Ells says that socialism, sexual radicalism, and feminism have all become intertwined. Although socialism promises equality, it eventually “corrupts that idea, and it has from the very start, [been] framing the family as an enemy to equality because different situations exist in different families.” In order to truly achieve equality, you have to destroy the family so differences don’t exist.  The problem is that “if you’re going to take socialism to its full conclusion, you have to, in a sense, achieve equality by destroying the family so that there can’t be all these differences being taught.” 

You have to achieve equality by destroying the family so there aren’t all these differences being taught.

By this argument, the family inherently drains, rather than provides power, and women are forced to look outside the family if they want influence and power. Ells states that the grand goal is to “convince people at large if we want to have equality, then we can’t have families.” 

Socialism’s claims about equality have already been proven false.

But there’s a glaring problem with this train of thought. If destroying the family was really the way to equality, wouldn’t we already be seeing evidence of that equality among the many who already don’t have stable or traditional families? These individuals lack the foundational and consistent family structure, which according to the socialist ideology, should produce and promote equality, but that just isn’t happening.

After all, it isn’t the governments or “villages” that teach virtues and the rules of life, but rather the mothers and fathers: “It used to be the expected place of parents to teach self-regulation, to teach patience, to teach self-control, to teach basics – to teach the lessons of history that support all of these good and positive, productive characteristics. And I think we have let go of that far too much.” 

These anti-family policies don’t produce the equality and increase of opportunity they claim they will.

Not only will government and policies fail to be a suitable replacement for family units, but these anti-family policies don’t even produce the equality and increase of opportunity they claim they will.

The Dismantling of the Family Promotes neither Equality nor Opportunity 

In 1962, 71% of women ages 15-44 were married. By 2019, this was down to 42%. In the 1960s, less than 1% of couples living together were not married. Today, it’s over 12%.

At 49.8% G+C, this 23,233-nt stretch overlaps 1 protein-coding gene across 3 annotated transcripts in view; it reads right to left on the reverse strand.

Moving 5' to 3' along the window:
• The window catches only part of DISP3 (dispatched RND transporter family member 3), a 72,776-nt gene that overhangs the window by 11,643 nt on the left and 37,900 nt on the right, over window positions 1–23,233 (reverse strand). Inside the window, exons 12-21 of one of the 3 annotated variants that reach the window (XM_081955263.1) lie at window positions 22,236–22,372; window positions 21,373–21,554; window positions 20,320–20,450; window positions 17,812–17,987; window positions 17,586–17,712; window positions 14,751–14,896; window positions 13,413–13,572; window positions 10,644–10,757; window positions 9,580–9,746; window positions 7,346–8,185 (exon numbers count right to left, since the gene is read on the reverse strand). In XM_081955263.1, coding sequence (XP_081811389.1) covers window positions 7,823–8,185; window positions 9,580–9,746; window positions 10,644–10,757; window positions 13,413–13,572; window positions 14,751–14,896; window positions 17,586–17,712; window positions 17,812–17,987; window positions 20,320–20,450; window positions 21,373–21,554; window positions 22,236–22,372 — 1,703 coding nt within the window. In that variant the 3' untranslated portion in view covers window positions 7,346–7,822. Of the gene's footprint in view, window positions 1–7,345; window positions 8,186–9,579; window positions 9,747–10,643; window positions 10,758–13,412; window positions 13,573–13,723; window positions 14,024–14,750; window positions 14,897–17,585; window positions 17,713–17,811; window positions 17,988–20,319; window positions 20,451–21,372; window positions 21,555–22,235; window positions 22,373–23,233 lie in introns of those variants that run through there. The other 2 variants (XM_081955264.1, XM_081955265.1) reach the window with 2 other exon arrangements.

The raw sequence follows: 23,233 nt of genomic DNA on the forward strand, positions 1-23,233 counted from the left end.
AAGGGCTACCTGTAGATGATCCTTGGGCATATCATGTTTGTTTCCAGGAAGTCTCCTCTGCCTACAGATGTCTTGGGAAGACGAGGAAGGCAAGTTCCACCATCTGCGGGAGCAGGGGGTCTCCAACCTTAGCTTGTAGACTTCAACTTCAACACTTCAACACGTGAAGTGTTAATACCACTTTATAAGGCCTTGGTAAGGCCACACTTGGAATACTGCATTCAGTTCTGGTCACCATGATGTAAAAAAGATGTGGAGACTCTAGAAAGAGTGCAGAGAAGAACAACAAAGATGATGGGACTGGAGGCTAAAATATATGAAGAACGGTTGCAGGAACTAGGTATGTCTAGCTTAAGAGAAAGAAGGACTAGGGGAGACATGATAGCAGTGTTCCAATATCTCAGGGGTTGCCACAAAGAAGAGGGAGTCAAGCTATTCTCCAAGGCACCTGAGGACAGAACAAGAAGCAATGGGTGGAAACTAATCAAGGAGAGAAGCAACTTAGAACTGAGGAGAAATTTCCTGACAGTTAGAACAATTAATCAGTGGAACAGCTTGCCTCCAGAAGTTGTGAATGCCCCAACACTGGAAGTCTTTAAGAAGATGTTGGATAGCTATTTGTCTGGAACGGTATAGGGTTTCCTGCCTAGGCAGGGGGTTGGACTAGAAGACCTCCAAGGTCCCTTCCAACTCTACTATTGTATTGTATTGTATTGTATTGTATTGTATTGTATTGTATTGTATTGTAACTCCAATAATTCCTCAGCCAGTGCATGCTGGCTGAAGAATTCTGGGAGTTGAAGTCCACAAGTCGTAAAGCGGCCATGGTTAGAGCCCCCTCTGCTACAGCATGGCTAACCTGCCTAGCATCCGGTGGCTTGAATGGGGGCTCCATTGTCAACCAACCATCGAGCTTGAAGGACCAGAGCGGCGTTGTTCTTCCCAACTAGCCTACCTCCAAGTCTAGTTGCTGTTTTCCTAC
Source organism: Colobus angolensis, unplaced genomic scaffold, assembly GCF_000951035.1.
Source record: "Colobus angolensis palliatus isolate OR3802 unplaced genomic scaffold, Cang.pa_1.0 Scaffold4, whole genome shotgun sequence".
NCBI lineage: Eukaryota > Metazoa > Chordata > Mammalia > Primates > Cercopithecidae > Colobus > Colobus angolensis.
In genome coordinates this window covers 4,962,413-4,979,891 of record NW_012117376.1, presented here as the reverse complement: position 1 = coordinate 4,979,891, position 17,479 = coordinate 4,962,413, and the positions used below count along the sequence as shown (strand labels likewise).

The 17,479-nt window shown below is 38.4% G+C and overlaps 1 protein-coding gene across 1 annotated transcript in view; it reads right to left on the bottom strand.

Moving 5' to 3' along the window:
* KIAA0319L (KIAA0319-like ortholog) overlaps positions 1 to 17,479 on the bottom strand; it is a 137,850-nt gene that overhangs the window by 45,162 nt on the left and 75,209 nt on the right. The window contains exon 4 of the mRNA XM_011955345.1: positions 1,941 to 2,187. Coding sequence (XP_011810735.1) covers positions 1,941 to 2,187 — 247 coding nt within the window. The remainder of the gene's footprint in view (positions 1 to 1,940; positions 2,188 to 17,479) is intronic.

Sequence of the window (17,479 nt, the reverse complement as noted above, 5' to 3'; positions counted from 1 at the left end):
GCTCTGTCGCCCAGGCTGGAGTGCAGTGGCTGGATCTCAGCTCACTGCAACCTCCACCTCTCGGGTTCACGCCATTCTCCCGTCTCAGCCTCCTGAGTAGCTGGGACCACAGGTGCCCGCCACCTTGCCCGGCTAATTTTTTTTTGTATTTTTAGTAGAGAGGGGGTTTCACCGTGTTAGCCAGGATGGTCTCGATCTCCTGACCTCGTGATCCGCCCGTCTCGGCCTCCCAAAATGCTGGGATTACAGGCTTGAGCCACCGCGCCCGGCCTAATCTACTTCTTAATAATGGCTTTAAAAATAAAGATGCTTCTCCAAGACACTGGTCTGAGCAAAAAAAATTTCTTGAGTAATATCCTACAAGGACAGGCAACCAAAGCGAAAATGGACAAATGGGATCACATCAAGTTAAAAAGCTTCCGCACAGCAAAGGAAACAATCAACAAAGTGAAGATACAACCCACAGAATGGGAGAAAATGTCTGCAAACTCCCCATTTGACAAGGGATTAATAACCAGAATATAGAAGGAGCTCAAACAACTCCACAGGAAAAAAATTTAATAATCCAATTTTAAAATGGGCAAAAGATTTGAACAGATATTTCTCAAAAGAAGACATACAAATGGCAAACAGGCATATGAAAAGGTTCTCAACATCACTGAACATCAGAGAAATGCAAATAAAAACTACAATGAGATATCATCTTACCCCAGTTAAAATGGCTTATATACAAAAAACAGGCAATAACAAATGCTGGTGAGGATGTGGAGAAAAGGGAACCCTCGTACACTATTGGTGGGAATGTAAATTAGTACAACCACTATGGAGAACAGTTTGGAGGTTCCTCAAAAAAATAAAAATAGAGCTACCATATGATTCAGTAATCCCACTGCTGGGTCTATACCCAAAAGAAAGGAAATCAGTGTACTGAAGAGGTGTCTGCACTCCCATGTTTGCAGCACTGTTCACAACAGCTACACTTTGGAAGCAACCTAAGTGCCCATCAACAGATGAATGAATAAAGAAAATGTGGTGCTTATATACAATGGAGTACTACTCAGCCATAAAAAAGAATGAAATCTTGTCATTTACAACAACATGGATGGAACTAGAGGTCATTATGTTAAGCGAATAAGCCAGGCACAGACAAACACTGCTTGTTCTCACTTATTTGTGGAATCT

And the percentage of births to unmarried women has risen from 5% in 1960 to 40% in 2018. In 1970, 85% of children lived with two parents. By 2019, this was down to 70%. 

The question isn’t whether the family has become less stable; the question is why has the family become less stable, and more importantly, have the effects we’ve seen been positive or negative? Changes in values have arguably contributed to this steady decline. But have these new practices empowered women and allowed people to rise above the economic class they were born into, as the UN policies supposedly purport? 

Families — far more than schools — create or inhibit life opportunities.

Nobel Prize-winning University of Chicago economist James Heckman observed: “The main barriers to developing effective policies for income and social mobility is fear of honest engagement in the changes in the American family and the consequences it has wrought...The family is the source of life and growth. Families build values, encourage (or discourage) their children in school and out. Families — far more than schools — create or inhibit life opportunities.” 

Closing Thoughts

There’s an active effort to break apart the traditional family, and it would be one thing if, in some twisted way, it actually made the lives of those it targeted better. But the fact is that these ideas hurt only the poorest and most vulnerable of our societies, and it remains that the family is the true source of equality, care, and opportunity.